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Cargo volume growth at Europe’s major cargo airports was less than stellar in the first quarter of 2018, with March being particularly weak. To some extent, this reflects the lackluster performance of the major cargo airlines with hubs at these airports:
Lufthansa reported its cargo volume up just 0.4 percent y-o-y in March and 4.9 percent for the quarter, while Frankfurt (FRA), Lufthansa’s main hub, saw its handle decline 1.7 percent in March and increase just 0.7 percent for the quarter.
Air France-KLM continued to report dismal cargo numbers, with traffic down 1.7 percent and 0.4 percent for the month and quarter. This was reflected at Amsterdam Schiphol (AMS), KLM’s hub, as cargo volume fell 4.8 percent in March and 2.1 percent in the quarter.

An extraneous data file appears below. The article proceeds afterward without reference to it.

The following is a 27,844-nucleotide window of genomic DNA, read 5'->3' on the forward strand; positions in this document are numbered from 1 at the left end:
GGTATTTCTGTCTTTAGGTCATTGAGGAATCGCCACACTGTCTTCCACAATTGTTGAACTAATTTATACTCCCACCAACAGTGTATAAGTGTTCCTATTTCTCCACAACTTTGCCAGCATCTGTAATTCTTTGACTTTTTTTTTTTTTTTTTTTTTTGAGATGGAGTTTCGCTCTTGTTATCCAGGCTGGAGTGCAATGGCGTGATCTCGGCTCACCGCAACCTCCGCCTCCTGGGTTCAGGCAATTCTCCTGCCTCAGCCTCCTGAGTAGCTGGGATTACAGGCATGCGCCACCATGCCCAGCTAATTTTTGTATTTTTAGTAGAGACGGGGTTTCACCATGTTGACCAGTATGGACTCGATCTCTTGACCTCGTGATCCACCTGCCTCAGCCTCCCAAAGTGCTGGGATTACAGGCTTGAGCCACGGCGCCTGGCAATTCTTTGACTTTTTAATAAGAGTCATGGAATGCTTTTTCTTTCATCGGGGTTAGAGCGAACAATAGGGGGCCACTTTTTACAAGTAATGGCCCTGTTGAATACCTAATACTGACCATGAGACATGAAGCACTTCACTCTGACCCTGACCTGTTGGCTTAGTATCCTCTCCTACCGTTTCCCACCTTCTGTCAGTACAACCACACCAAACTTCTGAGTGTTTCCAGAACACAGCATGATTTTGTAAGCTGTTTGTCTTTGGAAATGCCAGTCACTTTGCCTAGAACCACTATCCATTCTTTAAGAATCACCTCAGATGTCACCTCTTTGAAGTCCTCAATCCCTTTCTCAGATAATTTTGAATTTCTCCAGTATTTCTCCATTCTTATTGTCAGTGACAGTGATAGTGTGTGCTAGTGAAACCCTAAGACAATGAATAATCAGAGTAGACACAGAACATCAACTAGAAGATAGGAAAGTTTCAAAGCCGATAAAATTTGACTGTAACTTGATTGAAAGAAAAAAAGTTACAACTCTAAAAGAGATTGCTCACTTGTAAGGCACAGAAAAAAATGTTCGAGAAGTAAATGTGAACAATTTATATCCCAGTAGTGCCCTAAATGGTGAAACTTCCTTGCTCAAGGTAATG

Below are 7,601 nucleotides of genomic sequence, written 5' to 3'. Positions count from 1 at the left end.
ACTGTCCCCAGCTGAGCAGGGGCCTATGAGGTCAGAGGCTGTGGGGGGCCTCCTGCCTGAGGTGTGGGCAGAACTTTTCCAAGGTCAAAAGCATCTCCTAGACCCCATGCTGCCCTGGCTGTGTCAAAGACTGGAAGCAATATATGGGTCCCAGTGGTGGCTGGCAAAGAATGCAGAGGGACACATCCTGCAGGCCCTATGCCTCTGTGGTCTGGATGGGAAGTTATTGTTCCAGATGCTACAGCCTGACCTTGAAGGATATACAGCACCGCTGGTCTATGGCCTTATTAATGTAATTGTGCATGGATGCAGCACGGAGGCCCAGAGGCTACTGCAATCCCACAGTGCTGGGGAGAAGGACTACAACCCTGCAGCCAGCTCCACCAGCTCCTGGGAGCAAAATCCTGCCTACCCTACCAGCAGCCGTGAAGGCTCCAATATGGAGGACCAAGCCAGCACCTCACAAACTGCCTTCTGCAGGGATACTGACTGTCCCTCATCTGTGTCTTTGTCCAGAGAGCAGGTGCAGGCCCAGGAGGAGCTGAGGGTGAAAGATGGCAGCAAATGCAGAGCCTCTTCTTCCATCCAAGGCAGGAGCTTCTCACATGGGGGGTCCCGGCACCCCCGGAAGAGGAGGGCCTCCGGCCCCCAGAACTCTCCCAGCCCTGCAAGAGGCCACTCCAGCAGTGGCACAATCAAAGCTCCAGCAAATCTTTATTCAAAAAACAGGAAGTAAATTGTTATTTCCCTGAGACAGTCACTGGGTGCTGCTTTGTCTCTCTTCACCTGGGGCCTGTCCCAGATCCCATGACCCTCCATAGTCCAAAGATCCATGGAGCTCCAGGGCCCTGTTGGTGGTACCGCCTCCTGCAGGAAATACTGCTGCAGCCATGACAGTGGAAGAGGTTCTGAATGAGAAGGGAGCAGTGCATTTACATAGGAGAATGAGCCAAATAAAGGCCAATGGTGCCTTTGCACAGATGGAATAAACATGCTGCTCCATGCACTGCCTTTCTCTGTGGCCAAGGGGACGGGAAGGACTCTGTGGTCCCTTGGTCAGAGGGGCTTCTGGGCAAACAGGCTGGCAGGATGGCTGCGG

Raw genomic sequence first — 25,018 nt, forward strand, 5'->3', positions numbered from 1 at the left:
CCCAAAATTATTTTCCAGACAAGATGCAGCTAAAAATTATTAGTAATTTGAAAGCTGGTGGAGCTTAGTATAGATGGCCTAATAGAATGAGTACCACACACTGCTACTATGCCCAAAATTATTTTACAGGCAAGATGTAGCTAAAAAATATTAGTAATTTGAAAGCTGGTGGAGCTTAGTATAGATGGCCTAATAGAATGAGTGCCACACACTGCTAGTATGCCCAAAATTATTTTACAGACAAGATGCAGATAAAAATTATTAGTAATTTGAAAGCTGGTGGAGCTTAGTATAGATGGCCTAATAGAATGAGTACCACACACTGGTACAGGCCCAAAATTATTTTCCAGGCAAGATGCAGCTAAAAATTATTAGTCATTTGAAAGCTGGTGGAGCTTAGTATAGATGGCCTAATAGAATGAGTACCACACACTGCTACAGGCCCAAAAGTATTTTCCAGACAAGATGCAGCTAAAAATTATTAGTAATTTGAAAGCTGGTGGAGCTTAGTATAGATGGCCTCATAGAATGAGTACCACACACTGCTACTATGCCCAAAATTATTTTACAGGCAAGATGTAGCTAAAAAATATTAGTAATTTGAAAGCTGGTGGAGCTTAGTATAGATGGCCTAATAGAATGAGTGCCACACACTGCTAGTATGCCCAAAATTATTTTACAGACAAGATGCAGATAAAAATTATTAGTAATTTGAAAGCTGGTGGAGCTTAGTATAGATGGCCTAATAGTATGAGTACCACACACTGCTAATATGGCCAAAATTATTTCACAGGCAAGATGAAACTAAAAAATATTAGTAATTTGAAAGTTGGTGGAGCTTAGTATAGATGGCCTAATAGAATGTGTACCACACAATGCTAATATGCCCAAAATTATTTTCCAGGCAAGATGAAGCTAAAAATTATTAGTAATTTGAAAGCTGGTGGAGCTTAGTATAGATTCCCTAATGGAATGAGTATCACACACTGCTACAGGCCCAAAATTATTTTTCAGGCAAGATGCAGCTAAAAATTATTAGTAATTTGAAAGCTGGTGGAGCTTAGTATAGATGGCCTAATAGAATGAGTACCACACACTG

March cargo traffic at IAG, parent of British Airways, was down 0.5 percent in March and down 0.7 percent in the first quarter. London Heathrow (LHR), BA’s main hub, fared a bit better, but still only reported its cargo handle up 1.5 percent and 4.3 percent for the month and quarter, respectively.
But turn now to Leipzig Halle Airport (LEJ) in Eastern Germany, and the story is different. DHL Express’ main hub reported its March cargo handle up 8.5 percent to an all-time record 107,000 tonnes, while volume for the first quarter jumped 12.3 percent to 299,000 tonnes. DHL has not yet published its 1Q18 financial and operational data, but we expect to see the company’s parcel volumes growing at a rate significantly higher than that of the cargo traffic at the big general cargo carriers.
Looking at the Americas, the big carriers fared much better than their European counterparts, with traffic growth at LATAM, Delta, and United averaging close to double digits for the month and the quarter.
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